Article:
The following article is brought to you by Stephanie Eidelman of Forbes Magazine.
In November 2010 one of our contributors to insideARM.com (ARM stands for accounts receivable management), Jerry Ashton, wrote a piece titled Follow Directions or be Fired! A Debt Professional’s Dilemma, in which he described how a so-called whistle-blower had been fired by JPMorgan Chase for questioning the legitimacy of their decision to sell a flawed portfolio of credit card write-offs.
This story has continued to unfold over recent months, with a significant development announced today in the Wall Street Journal. Once again, Jerry has contributed his thoughts on this important saga for the receivables industry, and I’ve included them below.
The JPMorgan example is significant on many levels, one of which is that it highlights the creditor’s role in the process of debt collection. There are countless examples of debt collection firms being painted as the bad guy for pursuing debts from consumers. While there are indeed legitimate “bad guy” cases, the vast reality is that these debts often begin when companies such as banks extend credit or make loans to folks they know are unlikely to be able to afford it, and ultimately decide to sell the bad debt — or engage a collection agency or law firm — to pursue it on a contingency basis, often without providing full and accurate documentation of the original debt.
Here is Jerry Ashton’s latest comment on this particular story:
On 11/2/10, I wrote a piece published on insideARM.com titled “Follow Directions or be Fired! A Debt Professional’s Dilemma.”
In this piece, I described how Linda Almonte, a banking professional and former employee of JP Morgan Chase, had been fired by that firm – she claimed – for questioning the intelligence and legitimacy of their decision to sell off a flawed portfolio of credit card write-off’s.
The aggregated debt in question was sold off to industry debt buyers, sometimes unkindly referred to as the “bottom feeders” of the ARM family. Reportedly, this would bring back a cool $23MM and more to the bank’s bottom line. But, this mistake in judgment – I am being polite, here – would prove to be just one of a series of floutings of the law and of ethics that culminated month’s later in today’s WSJ article trumpeting:Lender Drops Pursuit of Debt.
That lender, as identified in the WSJ article, was JPMorgan Chase. The firm abandoned more than 1,000 debt-collection lawsuits in 5 states. The total amount of outstanding consumer credit owed to JPMorgan Chase (both current and delinquent) in California, Florida, Illinois, New Jersey and New York — the states Linda Almonte listed as being the primary locations of the debt portfolio she contested – is $45.9 billion.
JPMorgan Chase, in addition to Ms. Almonte, has had its hands full defending its decision to sell this flawed debt. A former assistant vice president in San Antonio – where Linda had worked –also filed a lawsuit last year alleging that “attorney liaisons” signed “multiple stacks of affidavits” filed as part of credit-card lawsuits “without looking at any accounts at all.”
The New York Times picked up on this, and in late 2010 published Debt Collectors Face A Hazard: Writer’s Cramp, in which Linda’s story and a broader investigation of the matter revealed the shoddy – “if not illegal” – practices that some debt sellers and debt purchasers regularly engage in.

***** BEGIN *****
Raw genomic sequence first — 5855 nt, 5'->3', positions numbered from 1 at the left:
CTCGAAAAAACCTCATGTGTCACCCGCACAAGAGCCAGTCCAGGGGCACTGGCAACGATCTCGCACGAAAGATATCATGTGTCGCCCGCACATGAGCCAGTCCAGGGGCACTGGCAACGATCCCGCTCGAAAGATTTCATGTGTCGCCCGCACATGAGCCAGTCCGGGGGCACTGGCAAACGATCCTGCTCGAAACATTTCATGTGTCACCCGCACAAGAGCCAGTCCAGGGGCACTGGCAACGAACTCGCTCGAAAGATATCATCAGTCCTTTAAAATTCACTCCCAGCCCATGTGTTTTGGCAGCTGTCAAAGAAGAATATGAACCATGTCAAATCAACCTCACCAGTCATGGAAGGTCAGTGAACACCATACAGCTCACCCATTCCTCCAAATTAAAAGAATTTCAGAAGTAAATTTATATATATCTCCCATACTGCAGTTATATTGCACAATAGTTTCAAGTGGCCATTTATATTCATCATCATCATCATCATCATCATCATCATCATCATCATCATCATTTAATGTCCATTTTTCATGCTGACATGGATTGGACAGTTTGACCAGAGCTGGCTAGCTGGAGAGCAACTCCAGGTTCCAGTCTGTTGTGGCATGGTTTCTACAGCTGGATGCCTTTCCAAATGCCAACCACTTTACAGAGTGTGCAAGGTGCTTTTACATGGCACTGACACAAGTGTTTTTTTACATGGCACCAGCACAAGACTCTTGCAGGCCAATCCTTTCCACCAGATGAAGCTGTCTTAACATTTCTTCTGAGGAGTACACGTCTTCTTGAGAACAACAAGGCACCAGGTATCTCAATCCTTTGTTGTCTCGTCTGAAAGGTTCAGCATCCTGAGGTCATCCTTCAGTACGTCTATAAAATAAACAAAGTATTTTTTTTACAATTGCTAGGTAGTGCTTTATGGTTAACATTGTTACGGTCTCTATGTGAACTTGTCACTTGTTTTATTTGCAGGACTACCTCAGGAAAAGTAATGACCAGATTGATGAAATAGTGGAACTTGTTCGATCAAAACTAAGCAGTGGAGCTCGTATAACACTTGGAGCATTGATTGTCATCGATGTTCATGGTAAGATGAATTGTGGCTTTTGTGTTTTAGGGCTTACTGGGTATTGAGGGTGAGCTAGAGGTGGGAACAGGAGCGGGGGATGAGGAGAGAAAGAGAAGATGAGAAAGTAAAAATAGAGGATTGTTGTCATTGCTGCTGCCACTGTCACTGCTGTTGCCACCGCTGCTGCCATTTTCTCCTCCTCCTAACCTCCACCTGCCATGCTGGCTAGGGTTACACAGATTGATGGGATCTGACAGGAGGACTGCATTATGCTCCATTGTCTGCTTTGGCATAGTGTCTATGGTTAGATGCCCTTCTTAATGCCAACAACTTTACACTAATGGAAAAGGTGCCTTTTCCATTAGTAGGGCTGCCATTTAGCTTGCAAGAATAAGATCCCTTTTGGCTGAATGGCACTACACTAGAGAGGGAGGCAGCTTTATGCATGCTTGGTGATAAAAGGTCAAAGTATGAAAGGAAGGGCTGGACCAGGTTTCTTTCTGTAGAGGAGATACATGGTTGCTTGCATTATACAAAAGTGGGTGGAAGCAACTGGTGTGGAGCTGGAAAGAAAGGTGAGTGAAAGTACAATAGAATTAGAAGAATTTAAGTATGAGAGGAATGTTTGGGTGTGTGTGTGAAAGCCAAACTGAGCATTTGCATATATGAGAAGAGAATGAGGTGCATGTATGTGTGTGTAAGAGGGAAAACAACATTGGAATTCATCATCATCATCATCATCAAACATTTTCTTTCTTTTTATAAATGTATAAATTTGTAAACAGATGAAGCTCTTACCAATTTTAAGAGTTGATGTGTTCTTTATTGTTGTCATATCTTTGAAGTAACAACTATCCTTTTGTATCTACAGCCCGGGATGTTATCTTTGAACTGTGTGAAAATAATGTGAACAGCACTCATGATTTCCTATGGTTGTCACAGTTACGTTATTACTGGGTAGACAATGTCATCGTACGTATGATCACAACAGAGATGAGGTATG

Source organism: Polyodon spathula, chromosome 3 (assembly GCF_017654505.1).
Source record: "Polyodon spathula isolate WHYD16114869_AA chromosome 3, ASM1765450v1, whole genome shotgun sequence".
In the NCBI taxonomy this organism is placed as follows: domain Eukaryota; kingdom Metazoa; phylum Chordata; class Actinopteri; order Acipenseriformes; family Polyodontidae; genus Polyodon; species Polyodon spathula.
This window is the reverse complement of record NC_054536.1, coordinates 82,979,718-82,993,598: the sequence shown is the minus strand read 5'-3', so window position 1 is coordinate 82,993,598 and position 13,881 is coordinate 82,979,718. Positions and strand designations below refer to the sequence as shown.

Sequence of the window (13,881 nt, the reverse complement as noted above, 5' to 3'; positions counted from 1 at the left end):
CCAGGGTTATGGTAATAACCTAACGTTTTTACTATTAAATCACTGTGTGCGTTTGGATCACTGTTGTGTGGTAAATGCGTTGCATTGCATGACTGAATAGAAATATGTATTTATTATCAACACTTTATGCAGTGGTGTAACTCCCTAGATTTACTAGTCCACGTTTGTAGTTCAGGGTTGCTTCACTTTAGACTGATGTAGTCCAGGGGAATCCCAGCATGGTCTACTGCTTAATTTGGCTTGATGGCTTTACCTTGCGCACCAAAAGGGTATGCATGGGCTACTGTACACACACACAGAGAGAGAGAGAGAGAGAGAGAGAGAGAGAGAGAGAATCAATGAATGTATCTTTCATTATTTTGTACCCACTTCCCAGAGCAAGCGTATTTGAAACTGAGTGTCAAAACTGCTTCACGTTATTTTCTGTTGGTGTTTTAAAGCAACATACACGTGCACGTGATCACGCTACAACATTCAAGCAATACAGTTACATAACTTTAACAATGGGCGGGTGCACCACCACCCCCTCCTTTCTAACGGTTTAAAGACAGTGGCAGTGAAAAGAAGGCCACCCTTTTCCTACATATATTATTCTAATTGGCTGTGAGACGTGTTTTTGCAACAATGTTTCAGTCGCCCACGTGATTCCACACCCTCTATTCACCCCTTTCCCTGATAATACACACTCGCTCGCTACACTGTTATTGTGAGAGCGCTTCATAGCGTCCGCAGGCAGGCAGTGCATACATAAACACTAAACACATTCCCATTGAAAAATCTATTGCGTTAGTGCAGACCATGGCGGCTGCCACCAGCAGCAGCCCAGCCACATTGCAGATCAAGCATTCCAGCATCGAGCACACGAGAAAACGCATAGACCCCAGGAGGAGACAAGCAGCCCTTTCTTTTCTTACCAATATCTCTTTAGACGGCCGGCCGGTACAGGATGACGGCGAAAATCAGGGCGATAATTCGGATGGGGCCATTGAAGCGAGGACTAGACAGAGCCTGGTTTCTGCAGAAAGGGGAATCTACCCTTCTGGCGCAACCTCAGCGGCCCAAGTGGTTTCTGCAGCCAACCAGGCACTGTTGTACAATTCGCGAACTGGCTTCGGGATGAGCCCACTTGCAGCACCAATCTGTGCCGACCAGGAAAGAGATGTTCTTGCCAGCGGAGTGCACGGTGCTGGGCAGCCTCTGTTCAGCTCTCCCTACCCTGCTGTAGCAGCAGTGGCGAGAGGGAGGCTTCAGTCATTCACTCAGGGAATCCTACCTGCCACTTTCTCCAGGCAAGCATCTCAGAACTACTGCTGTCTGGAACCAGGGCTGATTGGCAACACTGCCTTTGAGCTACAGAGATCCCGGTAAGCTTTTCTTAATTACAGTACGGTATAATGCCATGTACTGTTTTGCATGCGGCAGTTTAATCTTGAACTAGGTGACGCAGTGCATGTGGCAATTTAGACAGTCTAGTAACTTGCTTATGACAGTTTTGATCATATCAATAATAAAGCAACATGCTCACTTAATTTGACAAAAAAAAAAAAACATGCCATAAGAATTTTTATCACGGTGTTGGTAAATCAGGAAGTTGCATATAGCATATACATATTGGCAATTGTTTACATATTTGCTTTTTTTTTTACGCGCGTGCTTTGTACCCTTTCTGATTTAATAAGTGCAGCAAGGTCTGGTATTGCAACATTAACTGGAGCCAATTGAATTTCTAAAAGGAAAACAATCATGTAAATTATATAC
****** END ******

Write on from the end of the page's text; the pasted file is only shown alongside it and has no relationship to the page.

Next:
In my insideARM blog I called on fellow professionals in the ARM industry to join me in throwing our full support behind Linda Almonte, cautioning “Someday, if it has not already happened, you will be forced with the decision to either ‘go with the program’ or lose your job.”
I asked, “Are you up for that showdown, or do you choose to remain in the bleachers?” Here were some of the responses:
“What we need is more leadership, more courage to stand up for what we believe in, without fear… If more people followed (Linda’s) example, maybe we could change the way things are to the way they should be.”
“Hip Hip Hooray for Linda. She did the right thing, but unfortunately is out of work. However, I suspect not for long when others hear this story.”
Others pointed out a major industry downside of not acting responsibly.
“Another point not mentioned, and equally important, is that by selling bad paper, Chase increases the pressure on our industry from angry consumers and the plaintiff’s bar. Even if Ms. Almonte is successful in the suit, Chase has caused damage to the rest of us in the industry.”
There were many kind responders…and a few harsh critics…but most stayed on the sideline.
So, let’s fast-forward to yesterday’s Wall Street Journal article. Still hedging their bets, JPMorgan asked an Illinois state court judge to withdraw all the pending collection cases in his courtroom this month, with no explanation. According to the WSJ, the stipulation allowed the bank to dismiss the cases without prejudice, meaning JPMorgan can refile them later.
JPMorgan and Linda Almonte agreed in April to settle her federal-court suit (in which she alleged she was fired due to her resistance in part because the needed proof of court judgments the bank claimed it had won on some 23,000 accounts were missing).
Where this story will end up? Eventually, in the whistle-blower record books. Because of the courage of one of our own – a credit professional who stood her ground and maintained her ethics – a lot of consumers in five states will sleep well tonight and a too-big-to-be-fought financial institution will be taken down several pegs.
All it took, was one, brave whistle-blower.
ChaseHomeFinanceSux Response: Wow!, Jamie Dimon and his bank JPMorgan Chase is finally realizing that you can’t just steal from your fellowman!
CONGRATULATIONS LINDA ALMONTE!!! You are a true HERO!!!